The measurable objectives, strategies and timeframes included in the Curriculum plan(s):

The Twin Cities strategic plan identifies a number of strategies and quick wins to advance implementation of Grand Challenges Curriculum. These include:
Develop additional University seminars focused on grand-challenge topics
Develop a Grand Challenges Scholars Program
Develop additional University seminars focused on grand-challenge topics
Develop undergraduate minors focused on grand-challenge topics

+ Date Revised: Feb. 15, 2016

Accountable parties, offices or departments for the Curriculum plan(s):

Karen Hanson, Provost

+ Date Revised: Feb. 15, 2016

A brief description of the plan(s) to advance sustainability in Research (or other scholarship):

The University of Minnesota Systemwide Sustainability: Goals, Outcomes, Measures, Process report (http://italladdsup.umn.edu/assets/pdf/UM_Systemwide_Sustainability_Final_Report.pdf) from 2009 established the following five goals related to research:
-To advance sustainability, nurture cross-disciplinary collaboration and sharing of ideas and perspectives within and beyond the University
-To advance sustainability, promote civically engaged, socially informed, and community responsive research and scholarship
-To advance sustainability, instill sustainability principles in the research culture of the University of Minnesota; all levels of University leadership should embrace sustainability as a core pillar of the University’s mission
-To advance sustainability, eliminate institutional barriers and disincentives to interdisciplinary and collaborative sustainability research
-To advance sustainability, transform the University of Minnesota into a living laboratory for sustainability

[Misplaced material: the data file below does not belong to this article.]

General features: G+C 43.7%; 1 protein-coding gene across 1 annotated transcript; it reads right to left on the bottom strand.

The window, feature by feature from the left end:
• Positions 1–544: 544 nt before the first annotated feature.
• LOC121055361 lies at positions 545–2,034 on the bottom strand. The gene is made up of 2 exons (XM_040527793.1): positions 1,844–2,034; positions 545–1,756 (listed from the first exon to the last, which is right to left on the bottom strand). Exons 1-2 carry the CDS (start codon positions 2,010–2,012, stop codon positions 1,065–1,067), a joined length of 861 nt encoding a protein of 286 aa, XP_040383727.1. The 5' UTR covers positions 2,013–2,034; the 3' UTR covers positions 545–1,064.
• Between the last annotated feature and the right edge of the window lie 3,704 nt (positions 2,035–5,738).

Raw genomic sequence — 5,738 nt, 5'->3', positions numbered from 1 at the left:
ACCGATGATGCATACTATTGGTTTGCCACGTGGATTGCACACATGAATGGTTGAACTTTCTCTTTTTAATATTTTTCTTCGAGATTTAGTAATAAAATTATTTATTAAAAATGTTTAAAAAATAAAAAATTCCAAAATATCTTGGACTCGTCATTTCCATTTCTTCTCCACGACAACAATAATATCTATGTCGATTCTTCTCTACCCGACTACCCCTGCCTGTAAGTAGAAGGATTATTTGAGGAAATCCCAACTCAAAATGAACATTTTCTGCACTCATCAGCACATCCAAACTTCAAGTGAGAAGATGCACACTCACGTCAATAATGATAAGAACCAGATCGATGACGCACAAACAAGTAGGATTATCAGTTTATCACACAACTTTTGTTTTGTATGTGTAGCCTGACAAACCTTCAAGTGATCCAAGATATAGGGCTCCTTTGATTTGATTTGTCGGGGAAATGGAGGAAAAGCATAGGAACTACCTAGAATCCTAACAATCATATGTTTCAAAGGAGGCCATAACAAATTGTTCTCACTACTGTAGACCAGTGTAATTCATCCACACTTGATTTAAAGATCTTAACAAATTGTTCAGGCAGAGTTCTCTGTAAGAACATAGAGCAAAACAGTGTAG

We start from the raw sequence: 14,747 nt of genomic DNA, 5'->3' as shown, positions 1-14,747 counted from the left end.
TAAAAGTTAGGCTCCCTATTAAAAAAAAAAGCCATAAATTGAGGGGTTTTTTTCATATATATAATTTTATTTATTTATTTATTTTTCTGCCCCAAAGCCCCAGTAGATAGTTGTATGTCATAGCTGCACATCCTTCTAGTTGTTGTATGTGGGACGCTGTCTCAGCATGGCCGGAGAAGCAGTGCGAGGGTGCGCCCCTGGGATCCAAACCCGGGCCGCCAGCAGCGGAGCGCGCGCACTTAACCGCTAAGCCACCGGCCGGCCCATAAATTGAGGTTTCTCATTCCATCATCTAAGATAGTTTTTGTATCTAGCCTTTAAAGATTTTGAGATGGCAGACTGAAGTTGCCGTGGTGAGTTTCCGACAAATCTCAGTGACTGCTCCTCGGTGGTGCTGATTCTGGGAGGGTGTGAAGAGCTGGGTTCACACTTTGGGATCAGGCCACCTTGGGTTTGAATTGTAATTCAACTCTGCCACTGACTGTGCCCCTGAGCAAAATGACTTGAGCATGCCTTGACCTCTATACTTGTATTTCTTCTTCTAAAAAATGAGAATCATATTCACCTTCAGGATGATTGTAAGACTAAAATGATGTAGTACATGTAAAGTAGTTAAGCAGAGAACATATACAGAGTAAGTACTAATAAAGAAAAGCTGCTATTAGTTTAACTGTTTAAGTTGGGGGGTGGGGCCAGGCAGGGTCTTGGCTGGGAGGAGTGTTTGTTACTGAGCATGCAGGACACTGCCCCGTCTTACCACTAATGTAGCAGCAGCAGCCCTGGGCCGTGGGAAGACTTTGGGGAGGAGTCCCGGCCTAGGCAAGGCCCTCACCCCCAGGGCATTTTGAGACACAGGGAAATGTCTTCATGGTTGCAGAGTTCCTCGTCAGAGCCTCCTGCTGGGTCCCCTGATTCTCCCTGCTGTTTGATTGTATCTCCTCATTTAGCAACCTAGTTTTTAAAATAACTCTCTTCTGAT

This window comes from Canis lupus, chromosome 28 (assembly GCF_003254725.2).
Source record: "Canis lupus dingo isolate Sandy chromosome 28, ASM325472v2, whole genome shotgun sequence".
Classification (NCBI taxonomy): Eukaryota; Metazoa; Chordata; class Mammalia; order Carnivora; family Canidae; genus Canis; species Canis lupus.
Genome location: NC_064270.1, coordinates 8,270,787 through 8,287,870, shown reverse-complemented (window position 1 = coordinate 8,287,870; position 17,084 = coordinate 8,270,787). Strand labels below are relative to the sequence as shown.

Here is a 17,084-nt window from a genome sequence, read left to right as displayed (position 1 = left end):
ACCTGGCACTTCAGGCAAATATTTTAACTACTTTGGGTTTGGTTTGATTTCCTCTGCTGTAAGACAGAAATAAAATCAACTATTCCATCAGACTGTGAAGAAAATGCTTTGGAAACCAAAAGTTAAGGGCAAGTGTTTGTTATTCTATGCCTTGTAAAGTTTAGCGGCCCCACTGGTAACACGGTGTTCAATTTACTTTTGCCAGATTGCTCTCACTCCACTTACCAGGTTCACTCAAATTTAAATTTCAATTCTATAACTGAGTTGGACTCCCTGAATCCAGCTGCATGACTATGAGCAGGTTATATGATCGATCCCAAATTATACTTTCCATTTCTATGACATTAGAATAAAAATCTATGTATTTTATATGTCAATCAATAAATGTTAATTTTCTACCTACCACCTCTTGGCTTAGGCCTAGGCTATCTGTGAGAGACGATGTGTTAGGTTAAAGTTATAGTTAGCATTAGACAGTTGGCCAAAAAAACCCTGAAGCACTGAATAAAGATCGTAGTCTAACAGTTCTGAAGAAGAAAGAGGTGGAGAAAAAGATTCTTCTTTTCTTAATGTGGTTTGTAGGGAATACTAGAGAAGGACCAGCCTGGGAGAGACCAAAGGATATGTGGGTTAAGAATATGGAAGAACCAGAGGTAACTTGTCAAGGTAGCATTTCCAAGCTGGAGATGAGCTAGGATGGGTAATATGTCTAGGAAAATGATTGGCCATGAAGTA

More recently, the Twin Cities campus has developed a ten-year strategic plan that includes the development of Grand Challenges Research to “marshal the University of Minnesota’s
research and creative capacity—our breadth and depth—to address grand challenges critical to our state, nation, and world.” Grand Challenges Research topics are being developed and refined, and initial focus areas have been strongly aligned with sustainability principles.

In addition, the University has established the MnDRIVE and Convergence Colloquia initiatives. MnDRIVE is a landmark partnership between the University and the state of Minnesota that aligns areas of University research strength with the state’s key and emerging industries to address grand challenges. MnDRIVE’s focus areas are Robotics, Global Food, Environment, and Brain Conditions. Convergence Colloquia are action-oriented think tanks focusing on critical issues for our communities, from building smarter cities to exploring alternative energy sources to improving water quality to securing our food supply, that bring together U of M researchers with private, public and nonprofit stakeholders to identify strategic collaboration opportunities that can lead to significant impact at the local, state, national and global scales.

+ Date Revised: Feb. 15, 2016